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Equus' Swank and other partners said Microsoft is shooting itself in the foot if it wants a toehold in the enterprise. "It needs to work with solution providers," Denali's Daher said.
"Partners are the ones that talk to customers," Daher said. "If Microsoft can't be bothered with the channel, that's to their own detriment. Apple and Samsung welcome the fact they don't have Microsoft to compete with in the channel." By locking partners out of a Surface 2 program, Microsoft has shut itself out of the conversation with customers, he said.
The $1 million question is whether or not the majority of Microsoft partners will get a chance to add Surface tablets and accessories to their catalog, and, if so, when. "I'm not holding my breath," said Bob Nitrio, president of Ranvest Associates, Sacramento, Calif. A lack of access to Surface has been "a really big bur under the saddle," Nitrio said.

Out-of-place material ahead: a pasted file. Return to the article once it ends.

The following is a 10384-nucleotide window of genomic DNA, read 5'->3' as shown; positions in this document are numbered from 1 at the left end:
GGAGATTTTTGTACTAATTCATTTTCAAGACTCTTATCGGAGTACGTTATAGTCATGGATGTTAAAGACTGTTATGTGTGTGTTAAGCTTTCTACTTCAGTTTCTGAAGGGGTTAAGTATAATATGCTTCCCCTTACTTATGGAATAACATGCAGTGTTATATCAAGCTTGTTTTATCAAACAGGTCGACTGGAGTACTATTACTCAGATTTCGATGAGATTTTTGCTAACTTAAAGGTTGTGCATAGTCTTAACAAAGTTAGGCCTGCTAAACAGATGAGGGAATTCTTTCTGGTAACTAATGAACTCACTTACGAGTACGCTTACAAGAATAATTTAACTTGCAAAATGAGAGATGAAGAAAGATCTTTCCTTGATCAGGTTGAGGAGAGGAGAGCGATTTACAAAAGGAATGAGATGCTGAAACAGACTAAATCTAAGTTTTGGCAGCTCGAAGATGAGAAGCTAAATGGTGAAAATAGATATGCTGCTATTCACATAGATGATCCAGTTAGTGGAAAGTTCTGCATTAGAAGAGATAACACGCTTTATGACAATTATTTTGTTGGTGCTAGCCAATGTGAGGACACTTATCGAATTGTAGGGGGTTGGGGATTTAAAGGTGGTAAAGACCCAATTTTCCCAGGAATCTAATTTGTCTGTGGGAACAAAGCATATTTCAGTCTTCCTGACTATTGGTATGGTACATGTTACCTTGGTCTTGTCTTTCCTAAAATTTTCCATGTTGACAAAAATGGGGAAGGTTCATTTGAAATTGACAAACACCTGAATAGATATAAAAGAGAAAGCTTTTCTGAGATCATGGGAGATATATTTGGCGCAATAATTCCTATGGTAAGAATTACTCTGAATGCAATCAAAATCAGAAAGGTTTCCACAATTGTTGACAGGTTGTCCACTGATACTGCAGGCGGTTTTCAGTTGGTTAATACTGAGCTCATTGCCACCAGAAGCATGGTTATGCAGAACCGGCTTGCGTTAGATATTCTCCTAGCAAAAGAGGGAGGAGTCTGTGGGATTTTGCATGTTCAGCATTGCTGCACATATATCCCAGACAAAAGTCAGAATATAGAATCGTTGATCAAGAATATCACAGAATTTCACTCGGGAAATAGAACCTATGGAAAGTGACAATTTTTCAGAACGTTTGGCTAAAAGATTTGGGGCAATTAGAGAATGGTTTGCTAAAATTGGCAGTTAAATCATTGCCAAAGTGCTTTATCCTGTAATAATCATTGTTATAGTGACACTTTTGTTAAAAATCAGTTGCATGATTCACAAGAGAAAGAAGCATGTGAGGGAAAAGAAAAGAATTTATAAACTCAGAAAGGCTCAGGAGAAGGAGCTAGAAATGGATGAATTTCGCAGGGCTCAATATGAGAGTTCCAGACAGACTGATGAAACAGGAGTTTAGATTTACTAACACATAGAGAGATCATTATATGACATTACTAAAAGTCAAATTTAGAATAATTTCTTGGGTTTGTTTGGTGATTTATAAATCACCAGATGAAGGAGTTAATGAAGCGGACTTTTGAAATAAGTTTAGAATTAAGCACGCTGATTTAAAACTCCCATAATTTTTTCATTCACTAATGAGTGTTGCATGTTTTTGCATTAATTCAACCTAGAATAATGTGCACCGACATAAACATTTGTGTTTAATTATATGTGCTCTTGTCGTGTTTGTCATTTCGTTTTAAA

VARs are cautiously optimistic on the Surface 2's success. In July, Microsoft took a $900 million charge in its fiscal fourth quarter from what it described as "inventory adjustments" for a backlog of unsold Surface RT tablets. The original Surface RT tablet is considered among industry pundits as one of the company's biggest product failures.
"People take for granted how hard it is to succeed in this market and how easy it would be to quit," Daher said. "Microsoft is proving it's willing to work hard at this market. That means a lot to enterprise buyers looking for a longtime commitment."
Daher said the Surface 2 fits nicely into the larger Microsoft ecosystem and shows a clear path on how the tablet might someday best the iPad in the workplace and prove to be a viable alternative to a laptop.
"I'm not saying I'm sold on Surface or the market is ready to shift," Daher said. "I'm just saying Microsoft's Surface 2 is promising."
CRN Managing Editor Robert Wright contributed to this report.